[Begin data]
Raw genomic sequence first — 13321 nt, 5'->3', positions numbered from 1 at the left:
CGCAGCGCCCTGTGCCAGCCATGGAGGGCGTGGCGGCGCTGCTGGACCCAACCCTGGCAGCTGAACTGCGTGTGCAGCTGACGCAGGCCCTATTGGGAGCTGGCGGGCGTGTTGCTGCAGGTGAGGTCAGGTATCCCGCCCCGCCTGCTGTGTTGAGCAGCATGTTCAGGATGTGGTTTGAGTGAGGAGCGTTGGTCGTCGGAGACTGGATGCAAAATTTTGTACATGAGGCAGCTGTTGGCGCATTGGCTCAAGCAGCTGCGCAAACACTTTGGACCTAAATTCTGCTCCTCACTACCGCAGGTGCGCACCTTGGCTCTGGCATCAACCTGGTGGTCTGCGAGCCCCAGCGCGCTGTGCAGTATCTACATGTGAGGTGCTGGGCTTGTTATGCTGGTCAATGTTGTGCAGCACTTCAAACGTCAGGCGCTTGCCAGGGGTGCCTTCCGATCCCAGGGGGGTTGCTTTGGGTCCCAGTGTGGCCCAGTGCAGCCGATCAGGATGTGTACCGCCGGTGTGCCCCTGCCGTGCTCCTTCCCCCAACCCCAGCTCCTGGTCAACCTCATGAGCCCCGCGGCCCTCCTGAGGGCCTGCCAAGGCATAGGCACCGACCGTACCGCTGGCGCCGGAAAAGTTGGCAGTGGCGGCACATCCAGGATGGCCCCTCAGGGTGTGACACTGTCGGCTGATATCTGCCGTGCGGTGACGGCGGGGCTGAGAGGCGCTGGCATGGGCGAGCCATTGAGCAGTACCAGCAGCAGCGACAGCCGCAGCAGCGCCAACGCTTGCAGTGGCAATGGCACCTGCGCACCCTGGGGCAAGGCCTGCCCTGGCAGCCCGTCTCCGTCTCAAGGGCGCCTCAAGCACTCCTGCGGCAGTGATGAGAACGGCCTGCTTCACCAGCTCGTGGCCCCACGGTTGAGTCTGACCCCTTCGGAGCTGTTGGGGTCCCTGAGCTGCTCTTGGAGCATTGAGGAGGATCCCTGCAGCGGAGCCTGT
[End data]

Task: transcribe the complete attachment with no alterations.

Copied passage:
Raw genomic sequence first — 13321 nt, 5'->3', positions numbered from 1 at the left:
CGCAGCGCCCTGTGCCAGCCATGGAGGGCGTGGCGGCGCTGCTGGACCCAACCCTGGCAGCTGAACTGCGTGTGCAGCTGACGCAGGCCCTATTGGGAGCTGGCGGGCGTGTTGCTGCAGGTGAGGTCAGGTATCCCGCCCCGCCTGCTGTGTTGAGCAGCATGTTCAGGATGTGGTTTGAGTGAGGAGCGTTGGTCGTCGGAGACTGGATGCAAAATTTTGTACATGAGGCAGCTGTTGGCGCATTGGCTCAAGCAGCTGCGCAAACACTTTGGACCTAAATTCTGCTCCTCACTACCGCAGGTGCGCACCTTGGCTCTGGCATCAACCTGGTGGTCTGCGAGCCCCAGCGCGCTGTGCAGTATCTACATGTGAGGTGCTGGGCTTGTTATGCTGGTCAATGTTGTGCAGCACTTCAAACGTCAGGCGCTTGCCAGGGGTGCCTTCCGATCCCAGGGGGGTTGCTTTGGGTCCCAGTGTGGCCCAGTGCAGCCGATCAGGATGTGTACCGCCGGTGTGCCCCTGCCGTGCTCCTTCCCCCAACCCCAGCTCCTGGTCAACCTCATGAGCCCCGCGGCCCTCCTGAGGGCCTGCCAAGGCATAGGCACCGACCGTACCGCTGGCGCCGGAAAAGTTGGCAGTGGCGGCACATCCAGGATGGCCCCTCAGGGTGTGACACTGTCGGCTGATATCTGCCGTGCGGTGACGGCGGGGCTGAGAGGCGCTGGCATGGGCGAGCCATTGAGCAGTACCAGCAGCAGCGACAGCCGCAGCAGCGCCAACGCTTGCAGTGGCAATGGCACCTGCGCACCCTGGGGCAAGGCCTGCCCTGGCAGCCCGTCTCCGTCTCAAGGGCGCCTCAAGCACTCCTGCGGCAGTGATGAGAACGGCCTGCTTCACCAGCTCGTGGCCCCACGGTTGAGTCTGACCCCTTCGGAGCTGTTGGGGTCCCTGAGCTGCTCTTGGAGCATTGAGGAGGATCCCTGCAGCGGAGCCTGT